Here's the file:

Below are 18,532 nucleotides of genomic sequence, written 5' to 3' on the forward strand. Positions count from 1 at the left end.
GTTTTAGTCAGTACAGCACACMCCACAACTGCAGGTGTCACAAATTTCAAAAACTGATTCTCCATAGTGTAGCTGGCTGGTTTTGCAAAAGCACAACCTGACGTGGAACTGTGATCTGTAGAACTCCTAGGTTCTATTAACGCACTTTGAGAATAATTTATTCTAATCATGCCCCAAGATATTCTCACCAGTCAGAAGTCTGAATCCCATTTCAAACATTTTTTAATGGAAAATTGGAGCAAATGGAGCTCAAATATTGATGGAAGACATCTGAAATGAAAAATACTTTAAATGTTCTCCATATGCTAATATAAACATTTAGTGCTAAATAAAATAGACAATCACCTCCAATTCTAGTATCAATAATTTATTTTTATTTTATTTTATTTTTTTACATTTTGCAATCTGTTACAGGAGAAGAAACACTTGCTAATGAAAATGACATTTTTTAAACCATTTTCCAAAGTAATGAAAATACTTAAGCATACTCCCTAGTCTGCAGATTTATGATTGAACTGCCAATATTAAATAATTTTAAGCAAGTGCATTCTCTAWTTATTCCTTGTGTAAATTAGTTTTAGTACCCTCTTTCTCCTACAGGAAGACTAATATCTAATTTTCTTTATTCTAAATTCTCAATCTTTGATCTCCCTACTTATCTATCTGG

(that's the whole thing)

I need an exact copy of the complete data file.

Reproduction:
Below are 18,532 nucleotides of genomic sequence, written 5' to 3' on the forward strand. Positions count from 1 at the left end.
GTTTTAGTCAGTACAGCACACMCCACAACTGCAGGTGTCACAAATTTCAAAAACTGATTCTCCATAGTGTAGCTGGCTGGTTTTGCAAAAGCACAACCTGACGTGGAACTGTGATCTGTAGAACTCCTAGGTTCTATTAACGCACTTTGAGAATAATTTATTCTAATCATGCCCCAAGATATTCTCACCAGTCAGAAGTCTGAATCCCATTTCAAACATTTTTTAATGGAAAATTGGAGCAAATGGAGCTCAAATATTGATGGAAGACATCTGAAATGAAAAATACTTTAAATGTTCTCCATATGCTAATATAAACATTTAGTGCTAAATAAAATAGACAATCACCTCCAATTCTAGTATCAATAATTTATTTTTATTTTATTTTATTTTTTTACATTTTGCAATCTGTTACAGGAGAAGAAACACTTGCTAATGAAAATGACATTTTTTAAACCATTTTCCAAAGTAATGAAAATACTTAAGCATACTCCCTAGTCTGCAGATTTATGATTGAACTGCCAATATTAAATAATTTTAAGCAAGTGCATTCTCTAWTTATTCCTTGTGTAAATTAGTTTTAGTACCCTCTTTCTCCTACAGGAAGACTAATATCTAATTTTCTTTATTCTAAATTCTCAATCTTTGATCTCCCTACTTATCTATCTGG